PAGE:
Monday, July 30, 2012

Bane Knights & Bloodgorgers

Made good progress on a couple of Cryx infantry units over the weekend, so finished them off today and thought I'd do a mid-week update.

The first is a unit of Bane Knights. The steel was weathered using the techniques listed in the tutorial I posted last weekend. The bronze was aged with a turquoise ink wash.

The cloth was done with Foundry Deep Maroon.

The second unit is the rest of the Bloodgorgers. These were completed just like the unit leader, who was painted up last weekend.

Had fun getting the blood splatters onto all the weapons and armor.

'Til next time.

Friday, July 27, 2012

Tutorial: Weathering Metal Armor

A couple of months back, I promised a tutorial on distressing and aging metal without using weathering pigments. I was going to show this on some Cryx Bane Knights. Well, here is the tutorial (finally), but on a Bloodgorger model instead. Plenty of armor to weather here!

So, we start with the model assembled, primed white, inked black and based.

Normally, I'd work from the skin outwards, but there is so much metal on the figure there will be a lot of messy drybrushing. Best to do the metal first and then go back in and paint the skin and other details later.

For the iron armor, start with a very thin coat of Reaper Shadowed Steel. This is a bluish metallic, which creates a very nice undertone to work with. Keep all layers ultra thin...there will be plenty of them to build up the color.

Next, a wash of umber.

As you can see here, this creates the first layer of rusty grime.

A light drybrush of Honed Steel, which is the shade up from Shadowed Steel.

Then another light drybrush, this time with Polished Silver.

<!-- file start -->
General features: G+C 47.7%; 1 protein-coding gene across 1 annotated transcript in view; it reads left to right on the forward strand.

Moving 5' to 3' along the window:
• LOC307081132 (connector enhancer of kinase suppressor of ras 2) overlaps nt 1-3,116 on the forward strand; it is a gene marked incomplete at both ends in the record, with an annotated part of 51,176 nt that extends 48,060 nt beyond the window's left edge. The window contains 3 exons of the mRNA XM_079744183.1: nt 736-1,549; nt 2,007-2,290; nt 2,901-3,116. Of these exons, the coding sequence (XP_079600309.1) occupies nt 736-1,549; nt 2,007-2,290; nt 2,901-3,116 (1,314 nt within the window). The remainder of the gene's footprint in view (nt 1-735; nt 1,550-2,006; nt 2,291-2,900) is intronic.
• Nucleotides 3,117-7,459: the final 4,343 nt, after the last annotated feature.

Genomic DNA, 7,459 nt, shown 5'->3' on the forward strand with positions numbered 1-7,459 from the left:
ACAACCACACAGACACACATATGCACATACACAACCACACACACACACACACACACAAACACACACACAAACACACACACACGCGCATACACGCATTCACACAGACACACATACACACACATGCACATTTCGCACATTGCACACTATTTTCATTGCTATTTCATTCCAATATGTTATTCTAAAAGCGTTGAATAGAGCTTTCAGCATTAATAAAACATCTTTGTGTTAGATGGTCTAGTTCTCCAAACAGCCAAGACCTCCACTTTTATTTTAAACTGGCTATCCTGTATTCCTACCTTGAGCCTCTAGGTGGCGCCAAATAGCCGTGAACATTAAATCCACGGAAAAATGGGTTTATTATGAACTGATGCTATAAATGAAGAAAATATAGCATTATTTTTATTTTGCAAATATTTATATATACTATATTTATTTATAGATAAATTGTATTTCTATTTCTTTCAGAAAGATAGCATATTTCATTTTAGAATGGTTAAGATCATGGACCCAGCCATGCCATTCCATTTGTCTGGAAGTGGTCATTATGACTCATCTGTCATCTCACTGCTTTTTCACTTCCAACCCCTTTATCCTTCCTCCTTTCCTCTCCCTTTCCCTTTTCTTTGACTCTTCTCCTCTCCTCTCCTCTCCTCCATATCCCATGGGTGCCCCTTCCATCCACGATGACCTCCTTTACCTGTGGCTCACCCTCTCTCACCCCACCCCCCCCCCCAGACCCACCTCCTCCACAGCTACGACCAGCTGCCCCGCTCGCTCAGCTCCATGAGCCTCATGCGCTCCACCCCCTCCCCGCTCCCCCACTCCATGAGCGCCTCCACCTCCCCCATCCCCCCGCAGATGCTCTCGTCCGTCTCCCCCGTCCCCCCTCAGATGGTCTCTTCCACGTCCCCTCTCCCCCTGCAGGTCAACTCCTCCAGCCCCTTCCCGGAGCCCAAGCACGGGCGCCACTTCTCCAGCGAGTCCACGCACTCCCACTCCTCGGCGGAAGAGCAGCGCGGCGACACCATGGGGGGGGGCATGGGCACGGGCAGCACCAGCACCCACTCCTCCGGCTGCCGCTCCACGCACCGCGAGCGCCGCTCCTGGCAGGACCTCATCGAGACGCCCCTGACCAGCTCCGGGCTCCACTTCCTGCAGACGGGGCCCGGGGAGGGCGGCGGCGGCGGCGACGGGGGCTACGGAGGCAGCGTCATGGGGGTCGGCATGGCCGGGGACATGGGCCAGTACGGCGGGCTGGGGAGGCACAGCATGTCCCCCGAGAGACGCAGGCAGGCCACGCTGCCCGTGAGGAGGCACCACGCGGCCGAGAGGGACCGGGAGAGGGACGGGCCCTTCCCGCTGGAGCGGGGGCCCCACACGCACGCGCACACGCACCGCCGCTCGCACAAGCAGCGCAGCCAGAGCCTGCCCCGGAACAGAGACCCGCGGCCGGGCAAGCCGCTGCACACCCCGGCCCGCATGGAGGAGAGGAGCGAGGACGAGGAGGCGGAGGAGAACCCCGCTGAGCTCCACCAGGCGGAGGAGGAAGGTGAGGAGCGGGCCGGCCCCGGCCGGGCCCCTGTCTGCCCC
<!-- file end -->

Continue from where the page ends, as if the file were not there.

The silver drybrush pops out the rivets and plate edges.

And now add the final wash...this time sepia.

This is a lighter color than the underlying umber, so it adds some tonal contrast and sets up a nice base for the rust that will come later.

At this point add a final light drybrush of Polished Silver to accentuate edge wear on the steel plates.

Now move onto the bronze metal areas. For this, I wanted to try out the new GW series paints and their recommended progression for bronze. It starts with Screaming Bell (hate the new GW names). Screaming Bell is really's more like a copper color than a bronze base...but what the hell.

This close up shows the color's tone.

Instead of GW's Reikland Fleshshade wash, which is recommended at this point in their bronze progression, I used my own gold wash, which is a mix of dark orange ink and matte medium.

This wash adds the appropriate shadows to the bronze base.

Next, a couple of GW layer paints, lightly drybrushed on. The first is Hashut Copper.

And the second is Sycorax Bronze.

These colors leave the bronze with a distinct reddish tone. I'd say it's more coppery than is should be...but that's just me.

The final step in the new GW progression is Golden Griffon, which is what they call a dry pigment. These "dry" colors are very thick, pigment-heavy pastes, which seem kind of like half-dried-out paint pots. Fine for drybrushing.

The bronze is brightened up a little at this point.

The final stage here is to add a light wash of sepia. This ties the bronze areas back in with the steel.

The final look of the bronze.

OK, time for a little rust application. Here are the Reaper and Vallejo colors used. As usual, these paints are cut with water and then a drop of rubbing alcohol is added to break surface tension. Dab the various tones onto the metal areas. Concentrate your dabs around rivets and in the folds of the plates.

This stage really ages the metal nicely.

Again, add a really light drybrush of silver at this point to bring the edge wear back up.

The silver drybrush can be added to the bronze areas as well to highlight their edges.

Add in blood splatters at this point. Load a brush tip with brown ink and then blow it onto the weapon edges, and lightly onto areas of the armor. Follow this up with red ink (again, blown off a brush tip).